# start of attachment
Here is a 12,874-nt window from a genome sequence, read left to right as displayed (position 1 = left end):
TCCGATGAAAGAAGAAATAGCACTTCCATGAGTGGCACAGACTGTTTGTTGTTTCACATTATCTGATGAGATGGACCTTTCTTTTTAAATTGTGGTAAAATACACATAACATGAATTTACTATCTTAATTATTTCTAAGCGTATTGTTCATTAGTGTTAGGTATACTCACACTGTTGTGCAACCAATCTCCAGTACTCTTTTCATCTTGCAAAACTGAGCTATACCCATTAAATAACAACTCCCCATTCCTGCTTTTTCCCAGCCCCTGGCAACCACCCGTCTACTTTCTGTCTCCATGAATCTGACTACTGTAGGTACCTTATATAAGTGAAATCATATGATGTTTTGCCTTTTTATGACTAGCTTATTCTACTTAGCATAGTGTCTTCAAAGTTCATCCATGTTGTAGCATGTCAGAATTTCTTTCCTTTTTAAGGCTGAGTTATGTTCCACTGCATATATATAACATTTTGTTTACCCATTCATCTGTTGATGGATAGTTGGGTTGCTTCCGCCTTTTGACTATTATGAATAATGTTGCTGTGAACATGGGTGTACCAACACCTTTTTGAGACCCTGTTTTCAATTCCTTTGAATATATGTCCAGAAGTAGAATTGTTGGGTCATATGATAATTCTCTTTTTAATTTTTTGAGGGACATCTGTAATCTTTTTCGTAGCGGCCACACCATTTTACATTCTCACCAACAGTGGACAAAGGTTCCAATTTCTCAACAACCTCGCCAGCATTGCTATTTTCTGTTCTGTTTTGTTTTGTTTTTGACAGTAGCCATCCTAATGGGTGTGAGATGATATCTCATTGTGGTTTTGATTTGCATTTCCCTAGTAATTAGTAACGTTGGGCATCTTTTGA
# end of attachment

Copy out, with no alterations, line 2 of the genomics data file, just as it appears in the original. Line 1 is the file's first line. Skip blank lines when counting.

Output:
TCCGATGAAAGAAGAAATAGCACTTCCATGAGTGGCACAGACTGTTTGTTGTTTCACATTATCTGATGAGATGGACCTTTCTTTTTAAATTGTGGTAAAATACACATAACATGAATTTACTATCTTAATTATTTCTAAGCGTATTGTTCATTAGTGTTAGGTATACTCACACTGTTGTGCAACCAATCTCCAGTACTCTTTTCATCTTGCAAAACTGAGCTATACCCATTAAATAACAACTCCCCATTCCTGCTTTTTCCCAGCCCCTGGCAACCACCCGTCTACTTTCTGTCTCCATGAATCTGACTACTGTAGGTACCTTATATAAGTGAAATCATATGATGTTTTGCCTTTTTATGACTAGCTTATTCTACTTAGCATAGTGTCTTCAAAGTTCATCCATGTTGTAGCATGTCAGAATTTCTTTCCTTTTTAAGGCTGAGTTATGTTCCACTGCATATATATAACATTTTGTTTACCCATTCATCTGTTGATGGATAGTTGGGTTGCTTCCGCCTTTTGACTATTATGAATAATGTTGCTGTGAACATGGGTGTACCAACACCTTTTTGAGACCCTGTTTTCAATTCCTTTGAATATATGTCCAGAAGTAGAATTGTTGGGTCATATGATAATTCTCTTTTTAATTTTTTGAGGGACATCTGTAATCTTTTTCGTAGCGGCCACACCATTTTACATTCTCACCAACAGTGGACAAAGGTTCCAATTTCTCAACAACCTCGCCAGCATTGCTATTTTCTGTTCTGTTTTGTTTTGTTTTTGACAGTAGCCATCCTAATGGGTGTGAGATGATATCTCATTGTGGTTTTGATTTGCATTTCCCTAGTAATTAGTAACGTTGGGCATCTTTTGA